Employees SHALL delete spam, chain, and other junk email without forwarding, in ac-cordance with the Acceptable Use Policy.
    Employees MUST NOT download files from unknown or suspicious sources.
    Employees SHOULD avoid direct disk sharing with read/write access unless there is an absolute business requirement to do so.
    Employees MUST always scan a storage device from an unknown source for viruses be-fore using it.


    Also have a look at Insightly for a CRM. Free for 3 users, then builds slowly. It looks OK to me.


    If there is only 3 of them why don’t you just talk to them?


    All business software not bought through the business must be checked for licenses.
    Name your AV to use
    Nothing illegal/dodgy on the work machines no P2P software etc. (I know there are sensible and good reasons to use it but do it at home)

    You may want to consider a Social Media “policy” too, had some great fun trying to re-bottle a few genies for clients recently.


    cheers guys.

    I think some may have missed the nature of the IT system – there is no corporate network “at risk” unless you count the Google Apps system. The only bit of hardware in the office will be a Broadband Router and maybe a few additional WiFi access points.

    Moses – thanks for the tip, I shall have a peek.

    DT78 – talking to them is a matter of course. The document is intended to be codify good practice and be used to guide new hires. We may end up at 10+ people within a year.

    mike – I came to the same brief list of points as you and was wondering if there were others in a similar vein that I missed. Since you stopped there, I think Ive probably got the key ones and arent missing any glaring policies. Thanks.

    Premier Icon Sandwich

    I insisted that own machines must have working AV and a full scan must be carried out before connecting to our network. Slightly different as we have office IT and have to satisfy the PCI version C assessment.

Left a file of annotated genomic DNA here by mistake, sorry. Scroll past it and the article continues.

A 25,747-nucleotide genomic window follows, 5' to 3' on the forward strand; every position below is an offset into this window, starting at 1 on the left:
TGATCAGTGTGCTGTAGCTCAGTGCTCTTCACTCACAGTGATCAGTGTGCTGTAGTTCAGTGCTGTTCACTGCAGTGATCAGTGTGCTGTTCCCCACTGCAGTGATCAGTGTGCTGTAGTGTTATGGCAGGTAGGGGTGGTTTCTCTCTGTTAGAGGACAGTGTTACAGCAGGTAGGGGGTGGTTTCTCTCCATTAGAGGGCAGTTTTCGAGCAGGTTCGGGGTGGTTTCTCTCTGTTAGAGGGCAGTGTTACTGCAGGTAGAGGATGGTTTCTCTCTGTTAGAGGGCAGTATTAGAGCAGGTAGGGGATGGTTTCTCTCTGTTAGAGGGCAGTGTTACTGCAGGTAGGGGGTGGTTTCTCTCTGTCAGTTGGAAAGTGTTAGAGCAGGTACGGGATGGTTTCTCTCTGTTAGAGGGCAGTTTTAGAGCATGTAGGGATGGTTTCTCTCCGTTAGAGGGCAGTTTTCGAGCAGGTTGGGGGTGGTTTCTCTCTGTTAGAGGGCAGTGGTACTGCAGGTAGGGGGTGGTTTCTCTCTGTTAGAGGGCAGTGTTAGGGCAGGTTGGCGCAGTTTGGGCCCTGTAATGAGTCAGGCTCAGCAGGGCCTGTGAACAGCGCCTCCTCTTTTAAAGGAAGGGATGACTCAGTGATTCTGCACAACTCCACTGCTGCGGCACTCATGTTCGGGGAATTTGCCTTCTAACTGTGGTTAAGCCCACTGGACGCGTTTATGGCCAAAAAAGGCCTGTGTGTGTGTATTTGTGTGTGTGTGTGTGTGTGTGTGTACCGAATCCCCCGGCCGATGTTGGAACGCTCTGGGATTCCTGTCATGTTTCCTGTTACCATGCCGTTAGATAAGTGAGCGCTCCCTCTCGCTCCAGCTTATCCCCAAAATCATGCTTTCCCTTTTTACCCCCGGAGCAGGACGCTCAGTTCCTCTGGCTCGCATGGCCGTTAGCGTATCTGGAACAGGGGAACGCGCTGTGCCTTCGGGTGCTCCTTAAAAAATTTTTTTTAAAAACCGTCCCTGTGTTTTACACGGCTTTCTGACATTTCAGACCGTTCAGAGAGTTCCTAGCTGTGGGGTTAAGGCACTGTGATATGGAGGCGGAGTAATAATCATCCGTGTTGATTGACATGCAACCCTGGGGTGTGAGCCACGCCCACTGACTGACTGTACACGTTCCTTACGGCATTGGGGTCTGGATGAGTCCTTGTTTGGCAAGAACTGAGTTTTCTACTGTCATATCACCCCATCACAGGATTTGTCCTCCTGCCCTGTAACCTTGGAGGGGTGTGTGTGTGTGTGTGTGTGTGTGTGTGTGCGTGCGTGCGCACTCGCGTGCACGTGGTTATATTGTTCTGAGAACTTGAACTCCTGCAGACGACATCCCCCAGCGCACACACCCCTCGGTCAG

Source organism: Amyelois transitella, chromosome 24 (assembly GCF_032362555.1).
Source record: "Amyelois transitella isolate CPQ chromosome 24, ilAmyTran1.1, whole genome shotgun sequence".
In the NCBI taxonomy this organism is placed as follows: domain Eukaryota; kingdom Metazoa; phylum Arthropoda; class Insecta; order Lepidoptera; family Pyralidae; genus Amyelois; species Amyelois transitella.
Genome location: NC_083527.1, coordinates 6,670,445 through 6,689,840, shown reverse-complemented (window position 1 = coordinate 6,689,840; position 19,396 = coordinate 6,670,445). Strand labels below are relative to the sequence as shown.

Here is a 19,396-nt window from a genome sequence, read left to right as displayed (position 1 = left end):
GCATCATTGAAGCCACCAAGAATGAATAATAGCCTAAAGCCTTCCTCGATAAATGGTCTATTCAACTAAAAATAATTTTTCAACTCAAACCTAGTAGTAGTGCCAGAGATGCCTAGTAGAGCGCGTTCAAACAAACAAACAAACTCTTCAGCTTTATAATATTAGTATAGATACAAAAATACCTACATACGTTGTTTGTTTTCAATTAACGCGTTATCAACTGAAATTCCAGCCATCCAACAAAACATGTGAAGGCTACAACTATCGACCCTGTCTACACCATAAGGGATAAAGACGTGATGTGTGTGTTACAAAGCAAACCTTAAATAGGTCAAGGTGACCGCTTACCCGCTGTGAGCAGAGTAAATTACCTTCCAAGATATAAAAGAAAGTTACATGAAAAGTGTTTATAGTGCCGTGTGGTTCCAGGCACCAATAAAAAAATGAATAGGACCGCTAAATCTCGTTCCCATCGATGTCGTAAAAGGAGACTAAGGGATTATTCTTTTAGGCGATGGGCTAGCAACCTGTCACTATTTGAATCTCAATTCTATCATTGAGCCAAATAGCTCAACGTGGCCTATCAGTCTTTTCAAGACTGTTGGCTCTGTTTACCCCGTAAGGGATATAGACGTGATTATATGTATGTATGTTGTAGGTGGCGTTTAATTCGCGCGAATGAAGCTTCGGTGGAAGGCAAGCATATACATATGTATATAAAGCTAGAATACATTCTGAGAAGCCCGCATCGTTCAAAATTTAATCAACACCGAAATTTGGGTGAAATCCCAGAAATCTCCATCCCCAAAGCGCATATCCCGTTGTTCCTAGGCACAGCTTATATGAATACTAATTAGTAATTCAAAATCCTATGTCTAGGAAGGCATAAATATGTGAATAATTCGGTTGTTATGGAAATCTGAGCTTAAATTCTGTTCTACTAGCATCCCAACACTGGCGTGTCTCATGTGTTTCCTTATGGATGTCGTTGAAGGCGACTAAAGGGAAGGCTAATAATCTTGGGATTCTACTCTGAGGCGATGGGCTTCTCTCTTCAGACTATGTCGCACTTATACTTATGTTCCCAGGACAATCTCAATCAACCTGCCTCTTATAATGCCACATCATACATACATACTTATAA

b r

    DT78 – talking to them is a matter of course. The document is intended to be codify good practice and be used to guide new hires. We may end up at 10+ people within a year.

    tbh Better to ‘install’ good practices from Day One than try and change bad practices later.

    For a starter for ten, I’d ensure that you’ve something in place to ensure that backups of data is automated and offsite and that one of you (initially) takes on the role of IT Guru and ensures that a single AV solution is installed, used and maintained.

    Also agree an email format –


    We may end up at 10+ people within a year.


    With regard to AV, rather than get everyone to take responsibility for their own protection (a big risk IMO), I’d recommend having a look at Webroot Endpoint protection – ideal for what you have. It’s a cloud-based / SaaS AV package with a very small footprint. You have central management via the web and the machines protected don’t neccessarily need to be on the same domain or network. It also protects android devices

    We’re using it here across 50+ devices and have to say it works really well. Reasonably cheap and there is a free trial available – it runs happily alongside other AV too.

    Edit – can also be used on Mac (and android using an add on), but not apparently on Chromebook yet.


    I wrote our companies first IT policy about 13 years ago, it was about two paragraphs long and something along the lines of: Back things up to the servers and don’t do anything illegal or which could bring the company into disrepute.

    I’d follow the Charlie the Bike Monger / SSUK approach and sum it up in a single line.

    “Don’t be a Dick”